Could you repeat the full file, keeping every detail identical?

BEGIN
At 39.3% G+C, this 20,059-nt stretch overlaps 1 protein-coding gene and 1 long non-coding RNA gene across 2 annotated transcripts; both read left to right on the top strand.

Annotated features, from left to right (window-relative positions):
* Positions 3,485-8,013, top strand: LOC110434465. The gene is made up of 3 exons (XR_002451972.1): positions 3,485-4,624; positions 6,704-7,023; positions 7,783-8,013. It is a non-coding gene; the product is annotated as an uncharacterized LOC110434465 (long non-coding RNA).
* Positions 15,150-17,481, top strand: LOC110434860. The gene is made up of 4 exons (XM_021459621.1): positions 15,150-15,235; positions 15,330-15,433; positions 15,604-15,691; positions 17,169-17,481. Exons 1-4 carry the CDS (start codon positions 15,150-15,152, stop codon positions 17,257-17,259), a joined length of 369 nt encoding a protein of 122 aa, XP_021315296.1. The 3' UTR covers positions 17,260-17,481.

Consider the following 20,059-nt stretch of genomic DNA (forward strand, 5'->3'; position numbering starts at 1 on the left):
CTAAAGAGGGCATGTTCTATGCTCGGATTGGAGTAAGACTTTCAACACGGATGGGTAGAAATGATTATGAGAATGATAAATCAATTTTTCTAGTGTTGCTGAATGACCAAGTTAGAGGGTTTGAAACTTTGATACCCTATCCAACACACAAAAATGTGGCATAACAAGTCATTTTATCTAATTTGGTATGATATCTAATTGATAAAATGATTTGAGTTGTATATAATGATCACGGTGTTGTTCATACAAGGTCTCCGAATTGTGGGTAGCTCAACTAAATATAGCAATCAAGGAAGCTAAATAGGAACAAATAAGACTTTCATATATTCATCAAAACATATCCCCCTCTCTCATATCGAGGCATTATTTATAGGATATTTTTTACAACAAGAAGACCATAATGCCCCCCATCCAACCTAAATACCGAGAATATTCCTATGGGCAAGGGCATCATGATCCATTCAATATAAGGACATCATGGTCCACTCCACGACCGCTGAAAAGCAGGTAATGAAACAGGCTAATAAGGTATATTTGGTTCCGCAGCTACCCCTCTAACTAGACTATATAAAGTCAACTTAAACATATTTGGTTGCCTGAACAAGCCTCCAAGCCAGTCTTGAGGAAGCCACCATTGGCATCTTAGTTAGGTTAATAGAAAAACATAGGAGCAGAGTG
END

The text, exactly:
At 39.3% G+C, this 20,059-nt stretch overlaps 1 protein-coding gene and 1 long non-coding RNA gene across 2 annotated transcripts; both read left to right on the top strand.

Annotated features, from left to right (window-relative positions):
* Positions 3,485-8,013, top strand: LOC110434465. The gene is made up of 3 exons (XR_002451972.1): positions 3,485-4,624; positions 6,704-7,023; positions 7,783-8,013. It is a non-coding gene; the product is annotated as an uncharacterized LOC110434465 (long non-coding RNA).
* Positions 15,150-17,481, top strand: LOC110434860. The gene is made up of 4 exons (XM_021459621.1): positions 15,150-15,235; positions 15,330-15,433; positions 15,604-15,691; positions 17,169-17,481. Exons 1-4 carry the CDS (start codon positions 15,150-15,152, stop codon positions 17,257-17,259), a joined length of 369 nt encoding a protein of 122 aa, XP_021315296.1. The 3' UTR covers positions 17,260-17,481.

Consider the following 20,059-nt stretch of genomic DNA (forward strand, 5'->3'; position numbering starts at 1 on the left):
CTAAAGAGGGCATGTTCTATGCTCGGATTGGAGTAAGACTTTCAACACGGATGGGTAGAAATGATTATGAGAATGATAAATCAATTTTTCTAGTGTTGCTGAATGACCAAGTTAGAGGGTTTGAAACTTTGATACCCTATCCAACACACAAAAATGTGGCATAACAAGTCATTTTATCTAATTTGGTATGATATCTAATTGATAAAATGATTTGAGTTGTATATAATGATCACGGTGTTGTTCATACAAGGTCTCCGAATTGTGGGTAGCTCAACTAAATATAGCAATCAAGGAAGCTAAATAGGAACAAATAAGACTTTCATATATTCATCAAAACATATCCCCCTCTCTCATATCGAGGCATTATTTATAGGATATTTTTTACAACAAGAAGACCATAATGCCCCCCATCCAACCTAAATACCGAGAATATTCCTATGGGCAAGGGCATCATGATCCATTCAATATAAGGACATCATGGTCCACTCCACGACCGCTGAAAAGCAGGTAATGAAACAGGCTAATAAGGTATATTTGGTTCCGCAGCTACCCCTCTAACTAGACTATATAAAGTCAACTTAAACATATTTGGTTGCCTGAACAAGCCTCCAAGCCAGTCTTGAGGAAGCCACCATTGGCATCTTAGTTAGGTTAATAGAAAAACATAGGAGCAGAGTG